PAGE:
Omar Karmi
The National
July 17, 2008 - 3:20pm

Amir al Sharif is keen to talk. For nearly two hours he does so almost non-stop, opining that Hamas was originally supported by Israel’s Shin Bet security service to challenge the PLO and Fatah. He said since then the Islamist movement had never missed an opportunity to weaken Fatah and complained that since Hamas had agreed to a ceasefire with the “Zionist enemy”, it was acting as “Israel’s policeman” in the Gaza Strip.

A few years ago, almost the exact same rhetoric would have been heard from a Hamas leader in hiding. But the tables have turned in the Gaza Strip, and where Islamist militants once were on the run from both the direct rulers of Gaza – in the shape of Fatah and the Palestinian Authority – as well as the Israeli army, it is now Fatah militants.

And with ordinary Gazans yet to feel any tangible change in their daily lives as a result of the Gaza ceasefire, opposition to an otherwise broadly supported ceasefire may grow.

Mr Sharif, 34, is the leader of the Aqsa Martyrs’ Brigades, a militant group affiliated to Fatah, in the Gaza Strip. In the wake of the Gaza ceasefire, the Brigades fired rockets across the border almost wrecking the hard-wrought Egyptian-mediated agreement. Mr Sharif is now wanted by Hamas.

“We have our reservations over the ceasefire agreement, not least because it was imposed by Hamas without consultation,” said Mr Sharif on Tuesday night at the home of a friend in the Jabaliya refugee camp in Gaza City. “We reserve the right to retaliate against Israeli violations of the ceasefire both here and in the West Bank.”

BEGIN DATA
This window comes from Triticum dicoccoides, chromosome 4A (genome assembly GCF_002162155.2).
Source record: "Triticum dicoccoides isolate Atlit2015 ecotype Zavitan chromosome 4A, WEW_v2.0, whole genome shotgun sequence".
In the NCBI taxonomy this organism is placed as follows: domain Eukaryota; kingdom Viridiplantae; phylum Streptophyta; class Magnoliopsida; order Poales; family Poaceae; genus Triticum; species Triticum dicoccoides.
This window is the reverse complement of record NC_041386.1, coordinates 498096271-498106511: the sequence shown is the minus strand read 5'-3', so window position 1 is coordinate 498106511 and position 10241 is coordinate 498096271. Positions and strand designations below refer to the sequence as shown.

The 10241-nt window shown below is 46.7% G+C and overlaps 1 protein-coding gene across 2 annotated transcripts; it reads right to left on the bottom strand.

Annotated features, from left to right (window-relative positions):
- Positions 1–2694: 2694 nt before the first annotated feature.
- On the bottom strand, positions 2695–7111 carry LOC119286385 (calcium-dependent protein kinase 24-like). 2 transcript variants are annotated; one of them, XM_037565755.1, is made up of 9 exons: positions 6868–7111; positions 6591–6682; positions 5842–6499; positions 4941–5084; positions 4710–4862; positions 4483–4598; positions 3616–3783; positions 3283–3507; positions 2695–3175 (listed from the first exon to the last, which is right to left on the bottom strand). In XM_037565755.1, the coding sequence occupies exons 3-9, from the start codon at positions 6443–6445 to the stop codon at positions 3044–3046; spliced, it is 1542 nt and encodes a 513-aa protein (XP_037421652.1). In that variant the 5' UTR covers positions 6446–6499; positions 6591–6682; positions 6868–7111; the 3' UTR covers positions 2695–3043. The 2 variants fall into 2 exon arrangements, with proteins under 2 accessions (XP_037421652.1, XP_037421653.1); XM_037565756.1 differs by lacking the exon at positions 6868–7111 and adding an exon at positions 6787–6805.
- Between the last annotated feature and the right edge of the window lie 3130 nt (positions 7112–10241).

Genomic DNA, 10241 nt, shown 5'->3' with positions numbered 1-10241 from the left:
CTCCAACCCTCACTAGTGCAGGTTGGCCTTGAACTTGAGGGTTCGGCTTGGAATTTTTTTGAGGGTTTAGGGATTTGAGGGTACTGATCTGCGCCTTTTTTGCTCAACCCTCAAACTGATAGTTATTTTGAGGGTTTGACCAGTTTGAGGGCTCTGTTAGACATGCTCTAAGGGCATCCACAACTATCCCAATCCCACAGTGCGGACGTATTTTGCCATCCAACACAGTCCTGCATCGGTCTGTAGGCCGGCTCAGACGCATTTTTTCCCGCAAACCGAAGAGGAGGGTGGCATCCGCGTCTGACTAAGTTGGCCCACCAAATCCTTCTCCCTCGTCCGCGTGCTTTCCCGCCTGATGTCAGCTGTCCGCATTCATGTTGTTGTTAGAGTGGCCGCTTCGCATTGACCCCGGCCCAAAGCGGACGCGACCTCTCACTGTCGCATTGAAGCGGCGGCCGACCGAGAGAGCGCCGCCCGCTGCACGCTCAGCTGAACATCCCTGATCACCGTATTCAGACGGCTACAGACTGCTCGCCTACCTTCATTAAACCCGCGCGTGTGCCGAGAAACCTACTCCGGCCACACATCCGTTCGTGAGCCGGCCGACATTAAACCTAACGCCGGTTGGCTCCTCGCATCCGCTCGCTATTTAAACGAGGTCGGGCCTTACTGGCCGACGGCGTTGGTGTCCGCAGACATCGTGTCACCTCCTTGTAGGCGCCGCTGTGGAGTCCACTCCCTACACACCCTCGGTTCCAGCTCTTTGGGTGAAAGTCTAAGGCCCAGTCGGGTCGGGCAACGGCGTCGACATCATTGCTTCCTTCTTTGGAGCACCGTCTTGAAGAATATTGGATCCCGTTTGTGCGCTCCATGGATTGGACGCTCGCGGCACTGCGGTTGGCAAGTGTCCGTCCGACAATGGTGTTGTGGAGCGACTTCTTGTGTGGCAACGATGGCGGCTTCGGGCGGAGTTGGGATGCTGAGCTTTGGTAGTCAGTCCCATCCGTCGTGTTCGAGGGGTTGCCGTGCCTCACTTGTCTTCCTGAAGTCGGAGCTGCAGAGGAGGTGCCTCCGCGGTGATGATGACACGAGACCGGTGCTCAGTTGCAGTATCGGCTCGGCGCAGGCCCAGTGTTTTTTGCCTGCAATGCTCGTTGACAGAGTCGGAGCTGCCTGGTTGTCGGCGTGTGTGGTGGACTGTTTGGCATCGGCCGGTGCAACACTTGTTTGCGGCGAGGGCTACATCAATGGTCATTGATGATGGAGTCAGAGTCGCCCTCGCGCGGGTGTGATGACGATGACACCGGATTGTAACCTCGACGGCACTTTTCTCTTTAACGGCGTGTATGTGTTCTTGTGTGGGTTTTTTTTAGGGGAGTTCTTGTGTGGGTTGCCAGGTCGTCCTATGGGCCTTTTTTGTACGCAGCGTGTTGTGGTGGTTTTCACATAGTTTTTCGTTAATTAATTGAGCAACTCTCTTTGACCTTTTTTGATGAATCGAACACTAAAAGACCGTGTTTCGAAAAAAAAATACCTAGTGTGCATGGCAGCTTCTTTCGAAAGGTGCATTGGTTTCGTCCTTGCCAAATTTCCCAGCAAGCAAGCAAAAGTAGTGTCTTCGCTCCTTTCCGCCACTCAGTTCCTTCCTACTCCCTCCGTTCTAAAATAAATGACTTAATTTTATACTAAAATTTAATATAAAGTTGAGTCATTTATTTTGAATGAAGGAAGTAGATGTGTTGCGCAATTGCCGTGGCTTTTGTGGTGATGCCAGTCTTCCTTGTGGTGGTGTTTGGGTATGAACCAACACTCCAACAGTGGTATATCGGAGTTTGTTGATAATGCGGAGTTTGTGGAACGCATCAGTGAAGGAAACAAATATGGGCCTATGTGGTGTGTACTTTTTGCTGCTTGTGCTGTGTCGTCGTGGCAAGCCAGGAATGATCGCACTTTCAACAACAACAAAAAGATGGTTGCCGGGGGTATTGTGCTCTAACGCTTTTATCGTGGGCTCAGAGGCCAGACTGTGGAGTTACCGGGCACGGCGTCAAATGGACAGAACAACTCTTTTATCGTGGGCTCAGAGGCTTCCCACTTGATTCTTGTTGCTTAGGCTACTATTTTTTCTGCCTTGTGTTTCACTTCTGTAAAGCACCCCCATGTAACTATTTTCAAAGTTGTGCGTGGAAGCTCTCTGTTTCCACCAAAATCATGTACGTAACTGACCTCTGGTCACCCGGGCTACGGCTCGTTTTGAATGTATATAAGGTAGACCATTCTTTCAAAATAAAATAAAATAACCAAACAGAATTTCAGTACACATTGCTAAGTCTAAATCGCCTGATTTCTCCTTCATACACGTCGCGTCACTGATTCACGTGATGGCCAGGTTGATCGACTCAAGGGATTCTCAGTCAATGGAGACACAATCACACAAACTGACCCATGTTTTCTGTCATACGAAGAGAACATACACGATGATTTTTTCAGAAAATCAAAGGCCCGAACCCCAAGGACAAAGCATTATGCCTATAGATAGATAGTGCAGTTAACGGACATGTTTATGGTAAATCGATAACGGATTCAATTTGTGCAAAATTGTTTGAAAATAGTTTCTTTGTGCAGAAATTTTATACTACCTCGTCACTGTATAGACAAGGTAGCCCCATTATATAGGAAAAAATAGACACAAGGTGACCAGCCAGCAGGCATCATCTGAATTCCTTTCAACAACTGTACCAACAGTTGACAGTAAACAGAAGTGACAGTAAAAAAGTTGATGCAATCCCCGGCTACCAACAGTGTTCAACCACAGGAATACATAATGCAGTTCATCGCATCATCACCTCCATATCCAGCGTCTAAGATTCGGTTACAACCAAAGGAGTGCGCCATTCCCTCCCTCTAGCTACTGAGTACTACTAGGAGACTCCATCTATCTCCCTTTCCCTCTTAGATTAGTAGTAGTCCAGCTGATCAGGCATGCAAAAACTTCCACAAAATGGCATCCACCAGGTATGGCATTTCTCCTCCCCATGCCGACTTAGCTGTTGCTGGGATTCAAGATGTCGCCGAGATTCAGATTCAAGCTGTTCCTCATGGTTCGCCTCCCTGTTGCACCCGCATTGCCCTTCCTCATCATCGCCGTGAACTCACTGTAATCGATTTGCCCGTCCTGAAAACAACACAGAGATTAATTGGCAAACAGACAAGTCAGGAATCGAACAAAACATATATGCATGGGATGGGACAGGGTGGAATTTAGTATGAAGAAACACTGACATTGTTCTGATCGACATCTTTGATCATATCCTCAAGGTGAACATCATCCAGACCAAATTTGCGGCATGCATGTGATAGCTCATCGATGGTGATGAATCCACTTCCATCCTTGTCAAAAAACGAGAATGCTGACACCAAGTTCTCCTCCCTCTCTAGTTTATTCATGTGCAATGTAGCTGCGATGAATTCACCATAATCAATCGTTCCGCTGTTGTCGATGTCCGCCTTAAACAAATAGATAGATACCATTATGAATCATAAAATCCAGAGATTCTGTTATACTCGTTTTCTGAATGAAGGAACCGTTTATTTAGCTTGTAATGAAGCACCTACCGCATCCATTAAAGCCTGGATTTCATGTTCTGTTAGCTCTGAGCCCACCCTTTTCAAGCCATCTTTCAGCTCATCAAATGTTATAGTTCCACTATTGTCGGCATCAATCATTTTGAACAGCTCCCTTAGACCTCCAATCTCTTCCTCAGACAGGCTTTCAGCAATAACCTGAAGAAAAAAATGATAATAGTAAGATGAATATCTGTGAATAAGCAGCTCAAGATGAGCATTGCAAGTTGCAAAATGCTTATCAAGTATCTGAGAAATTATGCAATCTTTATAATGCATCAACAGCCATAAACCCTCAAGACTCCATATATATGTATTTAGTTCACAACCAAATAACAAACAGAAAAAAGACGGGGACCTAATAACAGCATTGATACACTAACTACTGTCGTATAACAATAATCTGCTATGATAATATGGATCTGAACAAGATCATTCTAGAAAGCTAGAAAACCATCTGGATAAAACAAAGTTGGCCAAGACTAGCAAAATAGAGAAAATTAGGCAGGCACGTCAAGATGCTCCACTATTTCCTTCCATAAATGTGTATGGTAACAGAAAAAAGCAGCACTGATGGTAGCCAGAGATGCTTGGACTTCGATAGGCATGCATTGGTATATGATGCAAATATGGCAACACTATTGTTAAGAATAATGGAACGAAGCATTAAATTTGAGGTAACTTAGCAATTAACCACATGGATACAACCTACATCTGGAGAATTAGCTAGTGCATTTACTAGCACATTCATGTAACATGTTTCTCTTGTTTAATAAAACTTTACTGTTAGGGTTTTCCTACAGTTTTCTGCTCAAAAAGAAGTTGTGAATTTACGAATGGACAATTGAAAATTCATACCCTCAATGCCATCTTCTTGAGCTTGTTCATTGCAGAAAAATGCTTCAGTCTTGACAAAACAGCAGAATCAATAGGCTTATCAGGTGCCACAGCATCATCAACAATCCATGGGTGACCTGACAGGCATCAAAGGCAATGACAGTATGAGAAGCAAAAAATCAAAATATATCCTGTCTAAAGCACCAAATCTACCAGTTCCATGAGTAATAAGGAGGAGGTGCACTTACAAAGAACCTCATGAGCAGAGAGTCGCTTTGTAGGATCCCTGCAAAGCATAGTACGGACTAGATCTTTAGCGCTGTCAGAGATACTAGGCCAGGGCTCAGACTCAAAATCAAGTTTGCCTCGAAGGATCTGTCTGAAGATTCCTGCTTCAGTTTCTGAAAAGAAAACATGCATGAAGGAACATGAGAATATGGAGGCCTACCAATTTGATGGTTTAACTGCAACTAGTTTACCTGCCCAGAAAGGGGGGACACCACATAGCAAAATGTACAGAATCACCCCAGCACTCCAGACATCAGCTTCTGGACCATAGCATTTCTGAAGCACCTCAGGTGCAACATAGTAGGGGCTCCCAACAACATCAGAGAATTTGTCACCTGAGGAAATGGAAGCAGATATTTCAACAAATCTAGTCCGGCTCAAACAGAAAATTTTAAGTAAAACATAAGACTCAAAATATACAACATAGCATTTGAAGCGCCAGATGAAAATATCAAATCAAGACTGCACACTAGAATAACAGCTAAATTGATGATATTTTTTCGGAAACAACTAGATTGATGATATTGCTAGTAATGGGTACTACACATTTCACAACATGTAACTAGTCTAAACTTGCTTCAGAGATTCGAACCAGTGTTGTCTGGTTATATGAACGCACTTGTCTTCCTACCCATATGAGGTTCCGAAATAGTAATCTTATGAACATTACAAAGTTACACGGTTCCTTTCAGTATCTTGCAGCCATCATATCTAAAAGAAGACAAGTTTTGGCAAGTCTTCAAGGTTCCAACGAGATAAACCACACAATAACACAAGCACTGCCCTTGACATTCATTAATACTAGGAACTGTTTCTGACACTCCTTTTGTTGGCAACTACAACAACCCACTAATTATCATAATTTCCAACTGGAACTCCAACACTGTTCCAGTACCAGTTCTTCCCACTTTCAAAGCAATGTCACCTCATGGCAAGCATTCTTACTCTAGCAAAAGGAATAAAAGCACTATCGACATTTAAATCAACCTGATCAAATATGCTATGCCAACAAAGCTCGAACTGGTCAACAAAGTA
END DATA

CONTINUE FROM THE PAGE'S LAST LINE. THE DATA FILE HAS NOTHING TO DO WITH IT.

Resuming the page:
That position, as Mr Sharif is well aware, has brought the Aqsa Martyrs’ Brigades in Gaza into conflict not only with Hamas but also the position of Mahmoud Abbas, the president of the Palestinian Authority and leader of Fatah.

“Abu Mazen [Mr Abbas] ordered all factions to respect the ceasefire,” Mr Sharif said. “We respect Abu Mazen, and we are prepared to respect the ceasefire. But Abu Mazen’s orders are not verses of the Quran. If we feel that it is in the national interest, we will respond to Israeli crimes.”

Hamas spokesmen are acutely aware of observations that Hamas is acting in a way that it criticised the Palestinian Authority for on a number of occasions and vehemently reject suggestions that Hamas enforced the agreement over the wishes of other factions.

“The ceasefire agreement came as a result of factional consensus,” said Ihab Ghusain, a spokesman for the Hamas interior ministry. “It is not imposed by Hamas, and it does not mean the resistance is over. Just because there is a ceasefire does not mean that we are not still under occupation.”

Mr Ghusain was reluctant to characterise Hamas’s actions against rockets fired by other factions as a clampdown, describing instead the detention of seven members of Islamic Jihad and the Aqsa Martyrs’ Brigades as “routine investigations”.

He did not deny that Hamas would act to prevent rocket fire in the future but added that Hamas and Islamic Jihad had set up a “crisis management group” to discuss possible future incidents.